“It’s not E.T., but it’s E.T.’s home,” said William Borucki, an astronomer at NASA’s Ames Research Center at Moffett Field in California, who is the lead scientist on the project. Kepler, named after the German astronomer who in 1609 published laws of planetary motion that now bear his name, will look for tiny variations in starlight caused by planets passing in front of their stars. Dr. Borucki and his colleagues say that Kepler could find dozens of such planets — if they exist. The point is not to find any particular planet — hold off on the covered-wagon spaceships — but to find out just how rare planets like Earth are in the cosmos.

Jon Morse, director for astrophysics at NASA headquarters, calls Kepler the first planetary census taker.

Kepler’s strategy is, in effect, to search for the shadows of planets. The core of the spacecraft, which carries a 55-inch-diameter telescope, is a 95-million-pixel digital camera. For three and a half years, the telescope will stare at the same patch of sky about 10 degrees, or 20 full moons, wide, in the constellations Cygnus and Lyra. It will read out the brightnesses of 100,000 stars every half-hour, looking for the telltale blips when a planet crosses in front of its star, a phenomenon known as a transit.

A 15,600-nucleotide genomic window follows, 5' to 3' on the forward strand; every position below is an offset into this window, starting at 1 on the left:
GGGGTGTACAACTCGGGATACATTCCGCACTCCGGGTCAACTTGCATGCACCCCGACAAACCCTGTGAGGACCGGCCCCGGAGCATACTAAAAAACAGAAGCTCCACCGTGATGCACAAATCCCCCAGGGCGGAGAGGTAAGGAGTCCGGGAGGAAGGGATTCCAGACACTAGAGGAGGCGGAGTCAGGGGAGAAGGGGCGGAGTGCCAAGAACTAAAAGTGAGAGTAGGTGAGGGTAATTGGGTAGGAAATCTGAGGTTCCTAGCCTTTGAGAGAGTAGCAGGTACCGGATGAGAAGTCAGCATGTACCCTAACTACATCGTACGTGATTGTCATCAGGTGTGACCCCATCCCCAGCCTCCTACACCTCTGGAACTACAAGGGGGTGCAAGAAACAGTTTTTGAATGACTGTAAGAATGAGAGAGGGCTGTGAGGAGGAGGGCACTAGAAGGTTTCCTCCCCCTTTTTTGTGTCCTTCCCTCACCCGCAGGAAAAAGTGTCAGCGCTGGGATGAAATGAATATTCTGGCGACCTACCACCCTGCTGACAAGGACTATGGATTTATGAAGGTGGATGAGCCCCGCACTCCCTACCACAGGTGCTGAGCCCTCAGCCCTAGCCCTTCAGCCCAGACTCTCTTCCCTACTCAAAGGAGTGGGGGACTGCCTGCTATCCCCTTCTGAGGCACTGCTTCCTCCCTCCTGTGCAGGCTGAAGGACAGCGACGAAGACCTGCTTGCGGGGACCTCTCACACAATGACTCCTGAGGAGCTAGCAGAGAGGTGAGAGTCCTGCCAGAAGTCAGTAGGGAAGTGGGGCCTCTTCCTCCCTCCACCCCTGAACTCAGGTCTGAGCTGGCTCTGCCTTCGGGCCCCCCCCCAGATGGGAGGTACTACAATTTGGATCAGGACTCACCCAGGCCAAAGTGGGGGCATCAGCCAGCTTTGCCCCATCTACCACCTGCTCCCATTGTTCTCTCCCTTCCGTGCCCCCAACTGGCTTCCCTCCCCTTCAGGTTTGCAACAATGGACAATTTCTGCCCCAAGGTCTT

To detect something as small as the Earth, the measurements need to be done with a precision available only in space, away from the atmospheric turbulence that makes stars twinkle, and far from Earth so that our home world does not intrude on the view of shadow worlds in that patch of sky. It will take three or more years — until the end of Barack Obama’s current term in office — before astronomers know whether Kepler has found any distant Earths.

If Kepler finds the planets, Dr. Borucki explained, life could be common in the universe. The results will point the way for future missions aimed at getting pictures of what Carl Sagan, the late Cornell astronomer and science popularizer, called “pale blue dots” out in the universe, and the search for life and perhaps intelligence.

But the results will be profound either way. If Kepler doesn’t come through, that means Earth is really rare and we might be the only extant life in the universe and our loneliness is just beginning. “It would mean there might not be ‘Star Trek,’ ” Dr. Borucki said during a recent news conference.